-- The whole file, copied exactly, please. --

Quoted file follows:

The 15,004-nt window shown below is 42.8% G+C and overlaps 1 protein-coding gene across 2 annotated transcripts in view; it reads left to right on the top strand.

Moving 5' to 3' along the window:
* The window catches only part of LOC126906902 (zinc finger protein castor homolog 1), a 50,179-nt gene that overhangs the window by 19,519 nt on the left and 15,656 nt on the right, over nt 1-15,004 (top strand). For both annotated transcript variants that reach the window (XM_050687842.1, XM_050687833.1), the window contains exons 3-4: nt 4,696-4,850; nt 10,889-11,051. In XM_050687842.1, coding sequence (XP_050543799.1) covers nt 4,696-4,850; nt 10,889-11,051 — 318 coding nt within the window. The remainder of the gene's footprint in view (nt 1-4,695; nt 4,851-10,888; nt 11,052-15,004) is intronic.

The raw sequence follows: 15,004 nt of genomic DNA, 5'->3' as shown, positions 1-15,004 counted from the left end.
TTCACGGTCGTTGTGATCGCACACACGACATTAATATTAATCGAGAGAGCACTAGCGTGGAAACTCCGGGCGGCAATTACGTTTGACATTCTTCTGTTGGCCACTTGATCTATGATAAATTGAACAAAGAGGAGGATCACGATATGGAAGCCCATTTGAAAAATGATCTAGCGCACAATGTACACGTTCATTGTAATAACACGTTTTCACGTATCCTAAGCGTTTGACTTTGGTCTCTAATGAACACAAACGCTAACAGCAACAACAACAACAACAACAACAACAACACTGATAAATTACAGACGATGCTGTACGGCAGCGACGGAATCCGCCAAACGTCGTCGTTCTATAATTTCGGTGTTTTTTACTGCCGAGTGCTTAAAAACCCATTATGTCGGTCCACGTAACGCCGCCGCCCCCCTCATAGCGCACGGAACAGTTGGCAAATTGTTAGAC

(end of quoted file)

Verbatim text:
The 15,004-nt window shown below is 42.8% G+C and overlaps 1 protein-coding gene across 2 annotated transcripts in view; it reads left to right on the top strand.

Moving 5' to 3' along the window:
* The window catches only part of LOC126906902 (zinc finger protein castor homolog 1), a 50,179-nt gene that overhangs the window by 19,519 nt on the left and 15,656 nt on the right, over nt 1-15,004 (top strand). For both annotated transcript variants that reach the window (XM_050687842.1, XM_050687833.1), the window contains exons 3-4: nt 4,696-4,850; nt 10,889-11,051. In XM_050687842.1, coding sequence (XP_050543799.1) covers nt 4,696-4,850; nt 10,889-11,051 — 318 coding nt within the window. The remainder of the gene's footprint in view (nt 1-4,695; nt 4,851-10,888; nt 11,052-15,004) is intronic.

The raw sequence follows: 15,004 nt of genomic DNA, 5'->3' as shown, positions 1-15,004 counted from the left end.
TTCACGGTCGTTGTGATCGCACACACGACATTAATATTAATCGAGAGAGCACTAGCGTGGAAACTCCGGGCGGCAATTACGTTTGACATTCTTCTGTTGGCCACTTGATCTATGATAAATTGAACAAAGAGGAGGATCACGATATGGAAGCCCATTTGAAAAATGATCTAGCGCACAATGTACACGTTCATTGTAATAACACGTTTTCACGTATCCTAAGCGTTTGACTTTGGTCTCTAATGAACACAAACGCTAACAGCAACAACAACAACAACAACAACAACAACACTGATAAATTACAGACGATGCTGTACGGCAGCGACGGAATCCGCCAAACGTCGTCGTTCTATAATTTCGGTGTTTTTTACTGCCGAGTGCTTAAAAACCCATTATGTCGGTCCACGTAACGCCGCCGCCCCCCTCATAGCGCACGGAACAGTTGGCAAATTGTTAGAC